Rarefaction does not eliminate the species richness-biomass relationship in calcareous blackland prairies
Article first published online: 24 FEB 2009
2001 IAVS - the International Association of Vegetation Science
Journal of Vegetation Science
Volume 12, Issue 4, pages 525–532, August 2001
How to Cite
Forbes, S. P., Schauwecker, T. and Weiher, E. (2001), Rarefaction does not eliminate the species richness-biomass relationship in calcareous blackland prairies. Journal of Vegetation Science, 12: 525–532. doi: 10.2307/3237004
- Issue published online: 24 FEB 2009
- Article first published online: 24 FEB 2009
- Received 11 September 2000; Revision received 15 March 2001; Accepted 15 March 2001.
- Calcareous grassland;
- Species richness
- Smith (1994), Radford et al. (1968) and Gleason & Cronquist (1991).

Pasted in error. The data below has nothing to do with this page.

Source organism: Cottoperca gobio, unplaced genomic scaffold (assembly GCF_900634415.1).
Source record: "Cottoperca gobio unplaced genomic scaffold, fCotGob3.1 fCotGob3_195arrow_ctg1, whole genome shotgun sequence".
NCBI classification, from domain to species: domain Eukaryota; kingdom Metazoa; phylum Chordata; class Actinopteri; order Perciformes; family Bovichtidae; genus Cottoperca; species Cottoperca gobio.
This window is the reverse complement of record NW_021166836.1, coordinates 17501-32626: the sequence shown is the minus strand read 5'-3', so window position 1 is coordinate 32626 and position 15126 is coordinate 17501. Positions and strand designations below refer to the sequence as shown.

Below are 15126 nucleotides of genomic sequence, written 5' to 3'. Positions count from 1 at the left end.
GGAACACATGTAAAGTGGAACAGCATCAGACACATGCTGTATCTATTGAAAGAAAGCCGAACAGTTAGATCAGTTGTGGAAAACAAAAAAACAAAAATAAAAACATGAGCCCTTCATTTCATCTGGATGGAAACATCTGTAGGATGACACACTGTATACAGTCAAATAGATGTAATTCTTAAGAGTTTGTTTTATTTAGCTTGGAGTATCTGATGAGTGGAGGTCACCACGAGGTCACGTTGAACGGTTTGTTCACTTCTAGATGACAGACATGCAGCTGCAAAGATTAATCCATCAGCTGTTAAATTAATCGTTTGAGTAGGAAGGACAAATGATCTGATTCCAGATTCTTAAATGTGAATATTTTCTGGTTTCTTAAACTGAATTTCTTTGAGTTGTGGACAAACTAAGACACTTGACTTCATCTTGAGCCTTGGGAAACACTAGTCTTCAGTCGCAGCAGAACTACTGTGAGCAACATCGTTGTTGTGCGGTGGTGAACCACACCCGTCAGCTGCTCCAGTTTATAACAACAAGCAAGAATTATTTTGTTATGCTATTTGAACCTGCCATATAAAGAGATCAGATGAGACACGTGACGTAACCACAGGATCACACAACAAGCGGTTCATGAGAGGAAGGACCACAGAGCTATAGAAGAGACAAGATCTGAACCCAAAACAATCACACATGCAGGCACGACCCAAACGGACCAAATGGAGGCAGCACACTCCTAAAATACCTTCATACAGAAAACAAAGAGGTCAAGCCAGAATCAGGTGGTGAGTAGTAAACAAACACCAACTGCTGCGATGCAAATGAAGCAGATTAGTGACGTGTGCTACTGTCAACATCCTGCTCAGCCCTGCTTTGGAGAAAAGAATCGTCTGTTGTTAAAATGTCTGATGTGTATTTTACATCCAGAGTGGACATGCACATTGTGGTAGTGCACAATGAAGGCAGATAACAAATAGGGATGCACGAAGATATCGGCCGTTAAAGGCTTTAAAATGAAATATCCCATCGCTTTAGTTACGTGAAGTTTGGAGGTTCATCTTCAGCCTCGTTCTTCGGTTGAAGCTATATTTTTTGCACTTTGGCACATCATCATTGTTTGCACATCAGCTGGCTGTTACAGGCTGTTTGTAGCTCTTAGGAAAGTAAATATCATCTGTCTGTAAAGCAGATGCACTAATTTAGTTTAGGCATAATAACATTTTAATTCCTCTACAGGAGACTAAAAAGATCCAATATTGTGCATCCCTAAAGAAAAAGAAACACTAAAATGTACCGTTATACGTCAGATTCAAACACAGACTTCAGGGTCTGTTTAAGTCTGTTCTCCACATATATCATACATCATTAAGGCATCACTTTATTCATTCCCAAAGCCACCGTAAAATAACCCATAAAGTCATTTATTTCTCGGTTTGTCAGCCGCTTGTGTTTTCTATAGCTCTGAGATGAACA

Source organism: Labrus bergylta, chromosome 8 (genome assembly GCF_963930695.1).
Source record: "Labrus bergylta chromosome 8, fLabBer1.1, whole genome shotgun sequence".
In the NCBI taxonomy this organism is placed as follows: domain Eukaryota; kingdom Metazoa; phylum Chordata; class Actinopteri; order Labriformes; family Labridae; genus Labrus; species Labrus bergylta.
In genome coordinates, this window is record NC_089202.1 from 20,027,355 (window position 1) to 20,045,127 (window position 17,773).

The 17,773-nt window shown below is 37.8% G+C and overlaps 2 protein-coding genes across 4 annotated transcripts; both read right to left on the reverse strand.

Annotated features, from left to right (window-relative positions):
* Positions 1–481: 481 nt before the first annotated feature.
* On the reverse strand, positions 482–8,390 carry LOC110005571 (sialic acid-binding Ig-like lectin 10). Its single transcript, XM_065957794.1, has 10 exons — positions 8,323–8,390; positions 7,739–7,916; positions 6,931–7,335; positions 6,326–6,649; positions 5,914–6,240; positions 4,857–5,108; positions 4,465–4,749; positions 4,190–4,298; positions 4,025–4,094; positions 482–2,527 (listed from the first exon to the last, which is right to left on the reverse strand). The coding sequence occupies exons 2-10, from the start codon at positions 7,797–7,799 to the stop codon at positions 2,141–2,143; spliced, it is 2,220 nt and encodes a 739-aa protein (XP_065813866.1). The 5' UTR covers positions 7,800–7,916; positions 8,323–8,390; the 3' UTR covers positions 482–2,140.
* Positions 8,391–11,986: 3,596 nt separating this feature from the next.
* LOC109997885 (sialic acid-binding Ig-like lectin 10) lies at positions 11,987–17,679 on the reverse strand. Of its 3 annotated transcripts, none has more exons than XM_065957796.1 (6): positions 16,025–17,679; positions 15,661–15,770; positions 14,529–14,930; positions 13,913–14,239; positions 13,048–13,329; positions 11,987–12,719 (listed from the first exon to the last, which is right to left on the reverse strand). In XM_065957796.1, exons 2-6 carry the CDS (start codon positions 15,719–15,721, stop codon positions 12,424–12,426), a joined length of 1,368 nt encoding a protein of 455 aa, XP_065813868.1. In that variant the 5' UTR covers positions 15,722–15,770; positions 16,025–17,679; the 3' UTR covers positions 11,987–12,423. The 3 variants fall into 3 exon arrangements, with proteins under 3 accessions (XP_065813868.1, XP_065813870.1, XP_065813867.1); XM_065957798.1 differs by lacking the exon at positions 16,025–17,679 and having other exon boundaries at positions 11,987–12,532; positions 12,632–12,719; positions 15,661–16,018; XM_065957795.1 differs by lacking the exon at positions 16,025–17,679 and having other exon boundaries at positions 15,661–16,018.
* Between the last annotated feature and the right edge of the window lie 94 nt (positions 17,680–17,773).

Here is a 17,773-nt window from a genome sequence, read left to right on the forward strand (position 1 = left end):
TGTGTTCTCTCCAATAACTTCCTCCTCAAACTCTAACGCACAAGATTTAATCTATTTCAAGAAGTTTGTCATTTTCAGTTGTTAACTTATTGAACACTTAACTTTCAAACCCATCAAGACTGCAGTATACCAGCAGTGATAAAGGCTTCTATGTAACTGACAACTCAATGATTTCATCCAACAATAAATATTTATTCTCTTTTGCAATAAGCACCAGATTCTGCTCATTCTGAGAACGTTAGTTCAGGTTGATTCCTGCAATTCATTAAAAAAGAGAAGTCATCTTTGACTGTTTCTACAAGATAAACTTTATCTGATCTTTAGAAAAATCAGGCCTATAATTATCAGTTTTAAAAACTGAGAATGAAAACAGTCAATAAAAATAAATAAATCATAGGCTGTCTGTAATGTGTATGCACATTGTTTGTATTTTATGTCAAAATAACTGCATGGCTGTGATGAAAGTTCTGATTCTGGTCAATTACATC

Abstract. Relationships between species richness and biomass are common, but the causes remain controversial. It has been suggested that a hump-shaped relationship may be an artifact of few individuals in both low and high biomass samples. We used rarefaction to standardize species richness to a constant number of individuals in 99 quadrat samples from relict calcareous prairies. Animal ecologists have long used rarefaction to standardize species richness to a constant number of individuals. The expected species richness of each quadrat was determined for 10, 25, 50, 100 and 150 individual plant ramets using the EcoSim program which resampled the data in each quadrat 1000 times. Because we had few samples with biomass over 300 g/m2, our data showed a positive relationship between species richness and biomass. The relationship was largely unaffected by rarefaction. Even at the most extreme case of rarefying to 10 individual ramets, the relationship was clear. Monte Carlo covariance tests did not change the shape of the richness-biomass relationship and significant correlations between observed species richness and rarified species richness suggest that the number of individuals had negligible effects on richness patterns. Because the data had no strong declining phase, these results may not apply to the declining phase of a humped relationship. The results are discussed with reference to other methods of standardizing species richness. Most importantly, we suggest that expressing species richness per number of individuals is inappropriate and may lead to incorrect conclusions.